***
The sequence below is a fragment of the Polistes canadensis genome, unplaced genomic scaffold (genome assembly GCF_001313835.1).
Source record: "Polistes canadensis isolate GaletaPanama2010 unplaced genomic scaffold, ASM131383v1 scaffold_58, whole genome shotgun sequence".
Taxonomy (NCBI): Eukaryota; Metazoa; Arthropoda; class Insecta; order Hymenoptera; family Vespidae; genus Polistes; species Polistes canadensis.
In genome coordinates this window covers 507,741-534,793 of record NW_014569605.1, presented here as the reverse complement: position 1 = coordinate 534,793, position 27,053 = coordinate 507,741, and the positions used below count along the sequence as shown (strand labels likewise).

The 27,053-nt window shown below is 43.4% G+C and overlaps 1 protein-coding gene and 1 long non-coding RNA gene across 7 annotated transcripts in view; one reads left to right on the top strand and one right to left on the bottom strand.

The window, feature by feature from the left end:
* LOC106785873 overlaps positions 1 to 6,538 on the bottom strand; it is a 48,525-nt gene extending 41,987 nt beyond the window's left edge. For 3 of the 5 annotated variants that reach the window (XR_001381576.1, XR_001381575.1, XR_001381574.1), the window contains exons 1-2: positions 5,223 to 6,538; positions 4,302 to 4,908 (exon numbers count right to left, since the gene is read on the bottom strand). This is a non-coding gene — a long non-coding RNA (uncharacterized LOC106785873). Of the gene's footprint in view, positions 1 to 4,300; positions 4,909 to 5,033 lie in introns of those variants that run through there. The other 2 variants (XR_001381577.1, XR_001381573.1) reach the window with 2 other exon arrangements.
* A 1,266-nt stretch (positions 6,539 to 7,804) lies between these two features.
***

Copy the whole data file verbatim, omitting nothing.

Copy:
The sequence below is a fragment of the Polistes canadensis genome, unplaced genomic scaffold (genome assembly GCF_001313835.1).
Source record: "Polistes canadensis isolate GaletaPanama2010 unplaced genomic scaffold, ASM131383v1 scaffold_58, whole genome shotgun sequence".
Taxonomy (NCBI): Eukaryota; Metazoa; Arthropoda; class Insecta; order Hymenoptera; family Vespidae; genus Polistes; species Polistes canadensis.
In genome coordinates this window covers 507,741-534,793 of record NW_014569605.1, presented here as the reverse complement: position 1 = coordinate 534,793, position 27,053 = coordinate 507,741, and the positions used below count along the sequence as shown (strand labels likewise).

The 27,053-nt window shown below is 43.4% G+C and overlaps 1 protein-coding gene and 1 long non-coding RNA gene across 7 annotated transcripts in view; one reads left to right on the top strand and one right to left on the bottom strand.

The window, feature by feature from the left end:
* LOC106785873 overlaps positions 1 to 6,538 on the bottom strand; it is a 48,525-nt gene extending 41,987 nt beyond the window's left edge. For 3 of the 5 annotated variants that reach the window (XR_001381576.1, XR_001381575.1, XR_001381574.1), the window contains exons 1-2: positions 5,223 to 6,538; positions 4,302 to 4,908 (exon numbers count right to left, since the gene is read on the bottom strand). This is a non-coding gene — a long non-coding RNA (uncharacterized LOC106785873). Of the gene's footprint in view, positions 1 to 4,300; positions 4,909 to 5,033 lie in introns of those variants that run through there. The other 2 variants (XR_001381577.1, XR_001381573.1) reach the window with 2 other exon arrangements.
* A 1,266-nt stretch (positions 6,539 to 7,804) lies between these two features.